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Sony KD-65X9005C Review

Sony KD-65X9005C

This is an eye-catching 4K screen from Sony, but Steve May would rather be dreaming of electric sheep

After eight mints and vinyl records. These are just two things thinner than a Sony X9005C 4K/Ultra HD TV. It’s not much of a list, granted, but then this flagship thinitron is almost incomprehensibly svelte. Indeed, you could be forgiven for thinking it an OLED panel rather than edge-lit LCD.

The set’s girth increases marginally at the bottom, but only to accommodate electronics and jack pack. It is, simply put, a dashing blade of a gogglebox, with most of its frame measuring a measly 4.9mm deep. Sony has been knocking it out of the park for the past couple of seasons when it comes to TV design, but this is out of the park and into the forest.

The KD-65X9005C is notable for more than its looks, though. It’s the champion of a new line of connected TVs that use the Google Android platform. Unfortunately, that’s when things start to get ugly.

Not to sugar coat it: the Android OS, as executed currently, provides a miserable user experience. While rival brands have strived to make their Smart TVs simpler, Android adds layers of complexity.

This is evident from the get go. The TV boots with the familiar swirling Android balls. You’re then asked to sign in to your Google account, entering a code offered by the set into a setup page on any networked browser. The TV orchestrates this drama with a floaty graphic and soundtrack borrowed from the PS4.

The KD-65X9005C checks for any updates and prompts you to download. My first update took an age, and that’s before it ‘optimised’ some 181 resident apps. As a user experience this sucks lemons. When the TV did return to life, the first message my Google-powered Android TV offered me was ‘Can’t reach Google at the moment.’ At that point I knew what it must have felt like trying to contact the Philae comet lander.

The main Android display features tiered shelves, starting with Featured Apps (which by default comprises a cupboard of old streaming services, Amazon Instant Video, Netflix and DailyMotion). Below this is an input access bar which puts nonsense like ‘CAM Service List’ and ‘Analogue tuner’ in front of the HDMI inputs. To get rid of these you have to manually edit the input list via the External Inputs menu; this takes you through to a sub-screen with sub-sub menus for AV Preset, IR Blaster setup and BRAVIA Sync Settings. You and I may have a stab at navigating this breadcrumb trail but folks in the real world probably won’t bother.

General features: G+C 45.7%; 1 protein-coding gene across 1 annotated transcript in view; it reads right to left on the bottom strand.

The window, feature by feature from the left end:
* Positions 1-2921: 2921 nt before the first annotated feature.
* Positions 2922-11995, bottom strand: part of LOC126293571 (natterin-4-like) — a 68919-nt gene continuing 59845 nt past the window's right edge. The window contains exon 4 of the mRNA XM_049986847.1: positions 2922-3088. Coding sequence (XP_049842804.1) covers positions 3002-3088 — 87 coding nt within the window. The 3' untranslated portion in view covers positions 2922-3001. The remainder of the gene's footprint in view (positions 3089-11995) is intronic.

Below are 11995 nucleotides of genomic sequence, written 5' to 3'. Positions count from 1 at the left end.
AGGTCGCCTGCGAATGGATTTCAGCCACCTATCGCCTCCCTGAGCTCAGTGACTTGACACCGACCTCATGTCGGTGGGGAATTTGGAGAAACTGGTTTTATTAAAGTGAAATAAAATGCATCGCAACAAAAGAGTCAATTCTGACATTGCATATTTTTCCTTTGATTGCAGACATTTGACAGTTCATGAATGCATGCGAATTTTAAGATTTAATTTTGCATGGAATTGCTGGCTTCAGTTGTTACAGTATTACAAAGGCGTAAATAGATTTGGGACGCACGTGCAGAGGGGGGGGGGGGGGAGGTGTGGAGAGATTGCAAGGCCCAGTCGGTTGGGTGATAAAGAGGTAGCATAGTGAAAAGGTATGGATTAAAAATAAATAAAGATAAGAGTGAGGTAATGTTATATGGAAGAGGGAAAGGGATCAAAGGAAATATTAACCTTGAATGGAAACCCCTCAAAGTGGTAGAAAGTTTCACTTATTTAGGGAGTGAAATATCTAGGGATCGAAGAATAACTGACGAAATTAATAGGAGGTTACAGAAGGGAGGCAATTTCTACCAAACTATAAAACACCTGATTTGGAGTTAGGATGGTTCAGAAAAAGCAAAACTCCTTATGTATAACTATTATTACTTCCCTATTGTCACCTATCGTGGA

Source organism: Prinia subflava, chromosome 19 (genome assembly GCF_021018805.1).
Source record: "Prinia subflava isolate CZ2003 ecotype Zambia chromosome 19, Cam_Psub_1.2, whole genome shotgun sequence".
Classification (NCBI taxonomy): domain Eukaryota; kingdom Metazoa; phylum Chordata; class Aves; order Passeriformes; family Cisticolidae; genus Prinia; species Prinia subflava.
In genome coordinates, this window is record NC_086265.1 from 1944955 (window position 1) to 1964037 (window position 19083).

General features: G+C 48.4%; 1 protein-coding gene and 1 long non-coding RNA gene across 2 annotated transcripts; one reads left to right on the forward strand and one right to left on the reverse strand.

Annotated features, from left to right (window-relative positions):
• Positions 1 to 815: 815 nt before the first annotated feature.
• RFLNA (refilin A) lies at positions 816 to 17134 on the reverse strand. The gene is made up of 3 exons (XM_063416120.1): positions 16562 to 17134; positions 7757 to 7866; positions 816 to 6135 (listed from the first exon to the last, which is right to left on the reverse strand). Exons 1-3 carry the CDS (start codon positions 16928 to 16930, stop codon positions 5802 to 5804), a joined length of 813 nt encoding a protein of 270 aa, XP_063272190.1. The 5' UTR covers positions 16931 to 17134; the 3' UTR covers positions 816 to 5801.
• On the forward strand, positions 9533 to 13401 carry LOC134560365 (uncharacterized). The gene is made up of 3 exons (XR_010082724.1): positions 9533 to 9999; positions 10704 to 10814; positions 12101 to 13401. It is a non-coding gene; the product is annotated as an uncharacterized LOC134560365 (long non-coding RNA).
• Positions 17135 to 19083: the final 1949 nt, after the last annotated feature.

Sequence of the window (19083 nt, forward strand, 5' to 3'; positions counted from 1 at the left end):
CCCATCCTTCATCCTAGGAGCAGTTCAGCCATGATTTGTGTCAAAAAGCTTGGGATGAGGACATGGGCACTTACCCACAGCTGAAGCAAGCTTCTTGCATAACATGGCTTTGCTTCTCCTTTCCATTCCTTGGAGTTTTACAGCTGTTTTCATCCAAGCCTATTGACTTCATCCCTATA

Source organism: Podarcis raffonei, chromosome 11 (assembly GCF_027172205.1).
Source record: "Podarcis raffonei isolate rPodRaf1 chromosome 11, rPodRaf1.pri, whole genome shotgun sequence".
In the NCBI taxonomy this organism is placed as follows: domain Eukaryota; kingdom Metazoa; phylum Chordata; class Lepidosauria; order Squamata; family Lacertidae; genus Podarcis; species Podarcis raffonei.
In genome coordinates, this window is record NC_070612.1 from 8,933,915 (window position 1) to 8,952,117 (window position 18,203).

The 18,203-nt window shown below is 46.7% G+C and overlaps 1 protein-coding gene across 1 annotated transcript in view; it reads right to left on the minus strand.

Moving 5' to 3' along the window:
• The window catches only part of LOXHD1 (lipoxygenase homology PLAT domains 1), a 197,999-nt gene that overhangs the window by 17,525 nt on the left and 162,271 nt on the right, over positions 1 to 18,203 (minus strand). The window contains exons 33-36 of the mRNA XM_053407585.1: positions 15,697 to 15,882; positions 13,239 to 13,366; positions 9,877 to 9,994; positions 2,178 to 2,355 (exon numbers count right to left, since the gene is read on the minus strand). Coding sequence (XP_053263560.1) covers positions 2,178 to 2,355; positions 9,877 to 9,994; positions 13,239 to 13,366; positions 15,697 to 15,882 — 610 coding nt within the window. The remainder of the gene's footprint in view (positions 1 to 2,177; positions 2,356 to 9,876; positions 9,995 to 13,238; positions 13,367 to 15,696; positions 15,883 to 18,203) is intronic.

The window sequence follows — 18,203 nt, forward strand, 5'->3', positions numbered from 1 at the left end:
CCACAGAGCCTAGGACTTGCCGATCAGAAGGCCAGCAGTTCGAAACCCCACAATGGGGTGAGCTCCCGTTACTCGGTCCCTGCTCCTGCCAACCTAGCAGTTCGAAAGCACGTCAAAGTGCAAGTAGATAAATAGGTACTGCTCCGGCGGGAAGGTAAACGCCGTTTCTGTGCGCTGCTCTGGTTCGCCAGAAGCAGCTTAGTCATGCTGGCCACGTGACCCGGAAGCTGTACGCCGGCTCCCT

That AV Preset menu lists all input options in alphabetical order, beginning with Analogue (clearly useful). It’s here that you get to hide or rename inputs, changing them to Blu-ray, Game or a custom tag.

But it’s not just such clunky operability that grates. The language used throughout is willfully unintuitive and non-inclusive. Venture off the beaten path and the Android platform bamboozles and infuriates. Downloaded Apps eagerly exposes the user to a full carriage of system mechanics – Activity Stub, BivlService, BluetoothExService, CEB. What do they mean? I have no clue, and frankly I don’t want to know. This is a telly for goodness sake.

To add additional services, you head to the Google Play store. You can install the likes of Plex and Vevo, but there are no catch-up TV apps beyond BBC iPlayer. Sony will rectify this with integrated YouView, which will be available as a firmware update in due course. YouView will bring with it a full complement of catch-up, and given how great the YouView environment is, this could be the making of this set. It’s not available at launch, though.